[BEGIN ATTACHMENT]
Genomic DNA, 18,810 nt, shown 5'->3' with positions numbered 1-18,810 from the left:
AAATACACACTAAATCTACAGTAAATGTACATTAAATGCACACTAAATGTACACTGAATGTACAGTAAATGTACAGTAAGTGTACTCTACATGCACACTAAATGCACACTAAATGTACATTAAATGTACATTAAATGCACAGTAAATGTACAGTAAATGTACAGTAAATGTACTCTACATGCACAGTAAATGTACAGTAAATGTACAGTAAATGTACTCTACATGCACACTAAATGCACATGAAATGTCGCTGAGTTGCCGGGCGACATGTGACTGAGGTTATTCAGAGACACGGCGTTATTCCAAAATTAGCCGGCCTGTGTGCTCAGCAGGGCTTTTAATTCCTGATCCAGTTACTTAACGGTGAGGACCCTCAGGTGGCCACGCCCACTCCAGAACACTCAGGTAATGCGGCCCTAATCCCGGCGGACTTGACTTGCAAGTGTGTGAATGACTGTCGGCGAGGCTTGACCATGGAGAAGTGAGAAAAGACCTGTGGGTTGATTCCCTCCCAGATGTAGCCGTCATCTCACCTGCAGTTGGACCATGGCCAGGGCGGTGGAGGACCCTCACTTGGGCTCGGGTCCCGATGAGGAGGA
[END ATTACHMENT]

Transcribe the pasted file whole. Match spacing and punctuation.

Genomic DNA, 18,810 nt, shown 5'->3' with positions numbered 1-18,810 from the left:
AAATACACACTAAATCTACAGTAAATGTACATTAAATGCACACTAAATGTACACTGAATGTACAGTAAATGTACAGTAAGTGTACTCTACATGCACACTAAATGCACACTAAATGTACATTAAATGTACATTAAATGCACAGTAAATGTACAGTAAATGTACAGTAAATGTACTCTACATGCACAGTAAATGTACAGTAAATGTACAGTAAATGTACTCTACATGCACACTAAATGCACATGAAATGTCGCTGAGTTGCCGGGCGACATGTGACTGAGGTTATTCAGAGACACGGCGTTATTCCAAAATTAGCCGGCCTGTGTGCTCAGCAGGGCTTTTAATTCCTGATCCAGTTACTTAACGGTGAGGACCCTCAGGTGGCCACGCCCACTCCAGAACACTCAGGTAATGCGGCCCTAATCCCGGCGGACTTGACTTGCAAGTGTGTGAATGACTGTCGGCGAGGCTTGACCATGGAGAAGTGAGAAAAGACCTGTGGGTTGATTCCCTCCCAGATGTAGCCGTCATCTCACCTGCAGTTGGACCATGGCCAGGGCGGTGGAGGACCCTCACTTGGGCTCGGGTCCCGATGAGGAGGA